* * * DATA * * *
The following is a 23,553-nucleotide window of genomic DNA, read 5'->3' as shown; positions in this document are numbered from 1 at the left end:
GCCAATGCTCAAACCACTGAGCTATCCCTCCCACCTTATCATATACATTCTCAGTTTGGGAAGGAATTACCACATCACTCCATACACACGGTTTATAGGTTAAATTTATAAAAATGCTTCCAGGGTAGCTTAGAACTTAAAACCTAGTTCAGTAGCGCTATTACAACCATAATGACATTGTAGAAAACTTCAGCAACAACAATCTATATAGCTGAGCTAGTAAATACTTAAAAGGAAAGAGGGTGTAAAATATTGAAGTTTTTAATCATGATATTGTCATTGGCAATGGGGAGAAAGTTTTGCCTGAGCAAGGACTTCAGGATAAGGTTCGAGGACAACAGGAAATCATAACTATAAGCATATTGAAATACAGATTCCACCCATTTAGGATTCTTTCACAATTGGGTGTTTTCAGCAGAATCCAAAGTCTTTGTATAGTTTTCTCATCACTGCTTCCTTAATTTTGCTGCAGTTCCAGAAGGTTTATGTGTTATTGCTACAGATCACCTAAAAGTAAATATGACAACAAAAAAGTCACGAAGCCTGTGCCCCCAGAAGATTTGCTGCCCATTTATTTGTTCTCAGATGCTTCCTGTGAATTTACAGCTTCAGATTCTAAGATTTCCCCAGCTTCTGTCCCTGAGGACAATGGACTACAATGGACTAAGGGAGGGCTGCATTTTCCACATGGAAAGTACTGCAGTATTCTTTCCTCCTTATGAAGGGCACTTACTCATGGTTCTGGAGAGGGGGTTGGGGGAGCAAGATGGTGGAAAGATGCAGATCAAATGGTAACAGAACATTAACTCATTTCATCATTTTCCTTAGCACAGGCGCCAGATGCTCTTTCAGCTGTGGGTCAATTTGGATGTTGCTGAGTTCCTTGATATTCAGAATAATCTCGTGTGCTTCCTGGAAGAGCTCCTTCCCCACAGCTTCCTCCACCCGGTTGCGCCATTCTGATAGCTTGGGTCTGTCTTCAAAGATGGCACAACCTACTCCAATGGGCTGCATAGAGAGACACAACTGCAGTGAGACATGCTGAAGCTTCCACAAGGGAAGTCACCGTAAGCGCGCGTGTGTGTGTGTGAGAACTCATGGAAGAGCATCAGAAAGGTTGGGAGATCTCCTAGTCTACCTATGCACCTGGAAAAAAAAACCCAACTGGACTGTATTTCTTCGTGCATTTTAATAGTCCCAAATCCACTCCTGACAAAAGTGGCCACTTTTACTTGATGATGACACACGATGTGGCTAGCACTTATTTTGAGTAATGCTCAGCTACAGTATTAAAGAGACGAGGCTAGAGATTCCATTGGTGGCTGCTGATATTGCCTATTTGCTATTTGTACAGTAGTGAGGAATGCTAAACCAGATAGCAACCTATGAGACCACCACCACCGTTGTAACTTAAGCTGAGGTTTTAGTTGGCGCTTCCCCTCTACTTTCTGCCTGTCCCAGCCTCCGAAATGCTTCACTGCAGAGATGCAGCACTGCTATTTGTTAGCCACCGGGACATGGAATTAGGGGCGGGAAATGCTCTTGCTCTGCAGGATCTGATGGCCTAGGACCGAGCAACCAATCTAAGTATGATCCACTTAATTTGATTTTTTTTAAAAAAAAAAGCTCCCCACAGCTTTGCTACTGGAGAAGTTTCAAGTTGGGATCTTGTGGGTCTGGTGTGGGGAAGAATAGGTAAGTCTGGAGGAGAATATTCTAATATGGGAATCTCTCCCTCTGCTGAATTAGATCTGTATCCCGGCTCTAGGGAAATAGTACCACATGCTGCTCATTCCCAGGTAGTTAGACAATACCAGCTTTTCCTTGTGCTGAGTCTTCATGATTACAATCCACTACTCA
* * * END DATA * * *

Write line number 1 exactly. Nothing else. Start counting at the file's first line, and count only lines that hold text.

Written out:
The following is a 23,553-nucleotide window of genomic DNA, read 5'->3' as shown; positions in this document are numbered from 1 at the left end: